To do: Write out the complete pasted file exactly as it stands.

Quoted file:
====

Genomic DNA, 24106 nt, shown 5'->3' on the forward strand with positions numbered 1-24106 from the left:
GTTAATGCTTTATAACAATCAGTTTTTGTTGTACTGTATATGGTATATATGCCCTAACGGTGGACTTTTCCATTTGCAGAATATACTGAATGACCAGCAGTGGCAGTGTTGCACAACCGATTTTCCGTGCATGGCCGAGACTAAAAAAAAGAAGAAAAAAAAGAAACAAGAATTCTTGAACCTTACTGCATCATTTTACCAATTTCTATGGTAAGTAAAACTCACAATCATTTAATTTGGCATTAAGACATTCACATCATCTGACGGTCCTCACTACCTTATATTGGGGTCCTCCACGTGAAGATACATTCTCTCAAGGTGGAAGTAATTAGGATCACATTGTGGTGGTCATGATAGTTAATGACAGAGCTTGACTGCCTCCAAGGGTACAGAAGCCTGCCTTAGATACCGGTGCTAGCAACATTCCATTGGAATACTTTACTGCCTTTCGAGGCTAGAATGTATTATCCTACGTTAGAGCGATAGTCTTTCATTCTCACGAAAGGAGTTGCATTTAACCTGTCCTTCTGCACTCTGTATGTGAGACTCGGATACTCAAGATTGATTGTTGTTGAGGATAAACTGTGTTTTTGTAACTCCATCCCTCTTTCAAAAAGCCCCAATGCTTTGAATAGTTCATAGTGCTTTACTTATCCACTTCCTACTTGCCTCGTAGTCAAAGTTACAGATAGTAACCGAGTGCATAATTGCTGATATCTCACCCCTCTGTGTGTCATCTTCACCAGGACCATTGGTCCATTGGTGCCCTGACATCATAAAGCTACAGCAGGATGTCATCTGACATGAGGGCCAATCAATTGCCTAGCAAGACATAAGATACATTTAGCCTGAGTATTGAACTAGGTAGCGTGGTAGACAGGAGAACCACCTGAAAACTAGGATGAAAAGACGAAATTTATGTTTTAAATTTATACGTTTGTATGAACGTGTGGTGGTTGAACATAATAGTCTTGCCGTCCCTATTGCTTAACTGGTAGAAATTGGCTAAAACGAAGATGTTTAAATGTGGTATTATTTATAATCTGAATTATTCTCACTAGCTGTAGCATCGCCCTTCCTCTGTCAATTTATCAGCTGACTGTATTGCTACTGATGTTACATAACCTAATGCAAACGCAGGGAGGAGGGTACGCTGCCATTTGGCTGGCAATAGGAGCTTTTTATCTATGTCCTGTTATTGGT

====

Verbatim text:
Genomic DNA, 24106 nt, shown 5'->3' on the forward strand with positions numbered 1-24106 from the left:
GTTAATGCTTTATAACAATCAGTTTTTGTTGTACTGTATATGGTATATATGCCCTAACGGTGGACTTTTCCATTTGCAGAATATACTGAATGACCAGCAGTGGCAGTGTTGCACAACCGATTTTCCGTGCATGGCCGAGACTAAAAAAAAGAAGAAAAAAAAGAAACAAGAATTCTTGAACCTTACTGCATCATTTTACCAATTTCTATGGTAAGTAAAACTCACAATCATTTAATTTGGCATTAAGACATTCACATCATCTGACGGTCCTCACTACCTTATATTGGGGTCCTCCACGTGAAGATACATTCTCTCAAGGTGGAAGTAATTAGGATCACATTGTGGTGGTCATGATAGTTAATGACAGAGCTTGACTGCCTCCAAGGGTACAGAAGCCTGCCTTAGATACCGGTGCTAGCAACATTCCATTGGAATACTTTACTGCCTTTCGAGGCTAGAATGTATTATCCTACGTTAGAGCGATAGTCTTTCATTCTCACGAAAGGAGTTGCATTTAACCTGTCCTTCTGCACTCTGTATGTGAGACTCGGATACTCAAGATTGATTGTTGTTGAGGATAAACTGTGTTTTTGTAACTCCATCCCTCTTTCAAAAAGCCCCAATGCTTTGAATAGTTCATAGTGCTTTACTTATCCACTTCCTACTTGCCTCGTAGTCAAAGTTACAGATAGTAACCGAGTGCATAATTGCTGATATCTCACCCCTCTGTGTGTCATCTTCACCAGGACCATTGGTCCATTGGTGCCCTGACATCATAAAGCTACAGCAGGATGTCATCTGACATGAGGGCCAATCAATTGCCTAGCAAGACATAAGATACATTTAGCCTGAGTATTGAACTAGGTAGCGTGGTAGACAGGAGAACCACCTGAAAACTAGGATGAAAAGACGAAATTTATGTTTTAAATTTATACGTTTGTATGAACGTGTGGTGGTTGAACATAATAGTCTTGCCGTCCCTATTGCTTAACTGGTAGAAATTGGCTAAAACGAAGATGTTTAAATGTGGTATTATTTATAATCTGAATTATTCTCACTAGCTGTAGCATCGCCCTTCCTCTGTCAATTTATCAGCTGACTGTATTGCTACTGATGTTACATAACCTAATGCAAACGCAGGGAGGAGGGTACGCTGCCATTTGGCTGGCAATAGGAGCTTTTTATCTATGTCCTGTTATTGGT